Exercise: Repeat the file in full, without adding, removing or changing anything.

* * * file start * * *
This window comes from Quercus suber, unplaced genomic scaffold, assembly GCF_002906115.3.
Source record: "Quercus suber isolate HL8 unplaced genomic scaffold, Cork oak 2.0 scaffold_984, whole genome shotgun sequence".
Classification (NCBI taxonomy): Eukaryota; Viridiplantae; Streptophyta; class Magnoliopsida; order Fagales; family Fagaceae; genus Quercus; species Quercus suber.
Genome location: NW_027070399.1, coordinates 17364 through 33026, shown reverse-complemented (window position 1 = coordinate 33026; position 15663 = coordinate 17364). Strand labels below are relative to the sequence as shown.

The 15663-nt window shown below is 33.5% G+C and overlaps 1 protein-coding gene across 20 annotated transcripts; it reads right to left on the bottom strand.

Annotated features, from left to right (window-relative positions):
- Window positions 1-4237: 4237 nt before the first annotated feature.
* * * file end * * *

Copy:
This window comes from Quercus suber, unplaced genomic scaffold, assembly GCF_002906115.3.
Source record: "Quercus suber isolate HL8 unplaced genomic scaffold, Cork oak 2.0 scaffold_984, whole genome shotgun sequence".
Classification (NCBI taxonomy): Eukaryota; Viridiplantae; Streptophyta; class Magnoliopsida; order Fagales; family Fagaceae; genus Quercus; species Quercus suber.
Genome location: NW_027070399.1, coordinates 17364 through 33026, shown reverse-complemented (window position 1 = coordinate 33026; position 15663 = coordinate 17364). Strand labels below are relative to the sequence as shown.

The 15663-nt window shown below is 33.5% G+C and overlaps 1 protein-coding gene across 20 annotated transcripts; it reads right to left on the bottom strand.

Annotated features, from left to right (window-relative positions):
- Window positions 1-4237: 4237 nt before the first annotated feature.